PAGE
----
Where can I purchase it from?
Overseas vendors. New Zealand is the quickest because of proximity. If you google "100mg flavourless nicotine" there will be many results. You will need a valid prescription to attach to your order when purchasing nicotine online, otherwise it will not pass Australian customs.
What do I need to mix Nicotine?
Mixing/handling nicotine should come with extreme care as it can be absorbed through the skin easily, and if not handled or mixed correctly it can be poisonous. You will need gloves, a measuring syringe, and proper calculations (use the mixing chart below).
When mixing nicotine into e-liquid bottles, depending on the amount you need to put it, you may need to pour some e-liquid out of the bottle to prevent it from overfilling. When the bottle is too full, you wont be able to shake it up to let the nic mix through. So either tip some liquid out or pour it into another bottle before mixing it.
Does mixing Nicotine change the flavour profile of the juice?
Because Nicotine has its own flavour, it will slightly alter the taste of the juice depending on how much you mix into it. The burning sensation in the back of your throat is from the nicotine (freebase), so the more you put in there the stronger that sensation will be. If it is too strong, try using salts instead.
Do you recommend I put nicotine in the juice?
It depends, if you are a non smoker, then definitely not. Nicotine is a highly addictive substance and I don't recommend it to non smokers. But if you are a smoker, then you are already familiar with it and know its effects. The idea is to gradually reduce the strength of nicotine in your e-liquid, until you dont need it at all. Personally I started on 8mg 2 years ago, now I'm using <1mg, but everyone is different.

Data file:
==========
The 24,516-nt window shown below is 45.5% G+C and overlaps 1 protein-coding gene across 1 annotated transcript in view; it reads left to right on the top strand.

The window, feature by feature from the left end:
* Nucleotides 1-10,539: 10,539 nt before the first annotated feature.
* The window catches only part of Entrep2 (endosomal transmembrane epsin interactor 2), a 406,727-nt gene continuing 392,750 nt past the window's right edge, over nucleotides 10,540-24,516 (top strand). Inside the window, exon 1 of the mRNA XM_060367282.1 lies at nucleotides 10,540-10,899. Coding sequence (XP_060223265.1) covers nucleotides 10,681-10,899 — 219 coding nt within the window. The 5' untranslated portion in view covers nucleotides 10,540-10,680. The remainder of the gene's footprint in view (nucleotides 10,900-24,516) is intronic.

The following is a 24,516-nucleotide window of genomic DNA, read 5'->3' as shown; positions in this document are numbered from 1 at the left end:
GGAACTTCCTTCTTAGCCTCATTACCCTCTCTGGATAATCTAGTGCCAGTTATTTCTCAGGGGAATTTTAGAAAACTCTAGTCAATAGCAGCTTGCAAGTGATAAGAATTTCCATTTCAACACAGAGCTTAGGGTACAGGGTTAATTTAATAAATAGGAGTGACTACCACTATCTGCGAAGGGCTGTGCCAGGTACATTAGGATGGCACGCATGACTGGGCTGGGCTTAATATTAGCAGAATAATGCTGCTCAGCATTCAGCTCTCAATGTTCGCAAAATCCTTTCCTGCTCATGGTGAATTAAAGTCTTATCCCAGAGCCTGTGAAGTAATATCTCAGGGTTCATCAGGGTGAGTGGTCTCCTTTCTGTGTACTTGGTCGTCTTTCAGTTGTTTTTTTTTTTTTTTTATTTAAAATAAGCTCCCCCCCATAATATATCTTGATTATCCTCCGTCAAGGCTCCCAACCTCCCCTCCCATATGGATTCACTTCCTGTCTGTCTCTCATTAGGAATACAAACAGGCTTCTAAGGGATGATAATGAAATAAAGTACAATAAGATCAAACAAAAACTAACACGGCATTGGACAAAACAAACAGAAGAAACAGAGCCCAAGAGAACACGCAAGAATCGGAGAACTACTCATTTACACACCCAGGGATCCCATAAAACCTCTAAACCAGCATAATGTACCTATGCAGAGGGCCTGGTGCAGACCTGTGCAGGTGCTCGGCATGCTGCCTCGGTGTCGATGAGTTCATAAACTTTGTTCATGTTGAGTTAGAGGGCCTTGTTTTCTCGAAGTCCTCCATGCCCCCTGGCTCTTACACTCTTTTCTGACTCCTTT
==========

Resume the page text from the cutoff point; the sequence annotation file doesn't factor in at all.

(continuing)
What nicotine strength should I use?
This is just a rough guide and should not be taken as gospel. Everyone will be different and you will eventually find the number you are comfortable vaping with. The following below assumes usage of freebase nicotine.
- 0mg - for non cigarette smokers to vape recreationally
- 3mg - 5-10 smokes a day, light to medium strength cigarettes
- 6mg - 10-15 smokes a day, medium strength cigarettes
- 9mg - 15-20 smokes a day, medium to high strength cigarettes
- 12mg - A pack or more a day, medium to high strength cigarettes
- 18mg+ - Smokes like a chimney, high strength or unfiltered cigs
Using salts you may find yourself using a high concentration than normal freebase nicotine. Your vaping habit may change when using salts in a pod device so it's not unusual to see people who use 6mg freebase use 24 or 35mg in their salts. This is because it is used in a lower power device and not chain-vaped.
How much Nicotine should I put in my e-liquid?
Here is a mixing table which will help with the measurements in adding nicotine to your 0mg E-liquids. The same measurements can be used for Freebase and Salts.
Mixing chart for mixing 100mg Nicotine into 0mg E-liquid
Check out our beginners guide to wrap your head around vape devices.
Last Updated 23/11/2021